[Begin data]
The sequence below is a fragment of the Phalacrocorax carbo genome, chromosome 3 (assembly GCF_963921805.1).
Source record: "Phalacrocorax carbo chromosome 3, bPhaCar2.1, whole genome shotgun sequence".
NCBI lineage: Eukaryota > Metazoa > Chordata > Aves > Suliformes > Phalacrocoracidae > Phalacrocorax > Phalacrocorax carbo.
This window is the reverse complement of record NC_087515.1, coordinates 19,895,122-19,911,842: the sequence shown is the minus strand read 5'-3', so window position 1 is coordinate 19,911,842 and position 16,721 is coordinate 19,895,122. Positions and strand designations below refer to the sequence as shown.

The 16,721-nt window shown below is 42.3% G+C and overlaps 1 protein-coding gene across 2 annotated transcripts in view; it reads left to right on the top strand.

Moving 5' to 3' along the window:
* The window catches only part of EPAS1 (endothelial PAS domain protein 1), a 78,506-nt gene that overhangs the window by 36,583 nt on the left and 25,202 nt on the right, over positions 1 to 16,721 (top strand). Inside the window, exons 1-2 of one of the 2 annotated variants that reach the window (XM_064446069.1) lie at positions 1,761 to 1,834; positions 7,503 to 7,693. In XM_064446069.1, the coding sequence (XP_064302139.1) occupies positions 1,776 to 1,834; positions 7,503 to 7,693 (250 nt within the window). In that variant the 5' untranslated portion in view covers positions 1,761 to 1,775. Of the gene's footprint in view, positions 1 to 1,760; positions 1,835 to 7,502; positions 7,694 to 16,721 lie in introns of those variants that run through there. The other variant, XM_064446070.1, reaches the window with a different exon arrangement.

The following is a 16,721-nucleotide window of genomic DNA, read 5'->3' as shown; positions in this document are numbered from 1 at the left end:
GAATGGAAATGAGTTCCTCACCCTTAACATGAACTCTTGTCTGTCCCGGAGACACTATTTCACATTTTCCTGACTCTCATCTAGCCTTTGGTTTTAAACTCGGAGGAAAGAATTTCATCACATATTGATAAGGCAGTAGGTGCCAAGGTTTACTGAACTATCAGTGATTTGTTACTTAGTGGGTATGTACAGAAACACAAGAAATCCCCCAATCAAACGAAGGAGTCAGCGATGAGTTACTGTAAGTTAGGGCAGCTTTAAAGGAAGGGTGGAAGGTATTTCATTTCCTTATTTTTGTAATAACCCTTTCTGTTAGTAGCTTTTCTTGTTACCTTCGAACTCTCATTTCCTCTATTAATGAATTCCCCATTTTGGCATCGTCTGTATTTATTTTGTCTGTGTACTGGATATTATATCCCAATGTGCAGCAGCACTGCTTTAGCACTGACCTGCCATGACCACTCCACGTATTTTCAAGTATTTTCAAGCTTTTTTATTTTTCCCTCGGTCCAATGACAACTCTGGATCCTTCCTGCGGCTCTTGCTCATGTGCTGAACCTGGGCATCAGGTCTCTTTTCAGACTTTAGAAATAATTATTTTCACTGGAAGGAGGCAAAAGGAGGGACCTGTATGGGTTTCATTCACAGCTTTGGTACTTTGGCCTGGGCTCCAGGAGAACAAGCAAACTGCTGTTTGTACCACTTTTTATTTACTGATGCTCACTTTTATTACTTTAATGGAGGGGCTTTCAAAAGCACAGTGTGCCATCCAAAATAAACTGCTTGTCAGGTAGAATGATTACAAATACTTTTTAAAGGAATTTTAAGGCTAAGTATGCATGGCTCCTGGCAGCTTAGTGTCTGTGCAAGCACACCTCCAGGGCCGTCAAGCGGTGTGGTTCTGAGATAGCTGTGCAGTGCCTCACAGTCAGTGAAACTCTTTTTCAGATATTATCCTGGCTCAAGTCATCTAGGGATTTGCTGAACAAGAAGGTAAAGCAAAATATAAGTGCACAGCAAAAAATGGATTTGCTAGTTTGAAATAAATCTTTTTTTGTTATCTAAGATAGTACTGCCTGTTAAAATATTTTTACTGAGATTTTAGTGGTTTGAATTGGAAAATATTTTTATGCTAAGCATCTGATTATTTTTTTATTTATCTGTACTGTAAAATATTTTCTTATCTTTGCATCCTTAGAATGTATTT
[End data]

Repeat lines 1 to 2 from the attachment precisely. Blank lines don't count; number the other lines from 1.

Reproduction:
The sequence below is a fragment of the Phalacrocorax carbo genome, chromosome 3 (assembly GCF_963921805.1).
Source record: "Phalacrocorax carbo chromosome 3, bPhaCar2.1, whole genome shotgun sequence".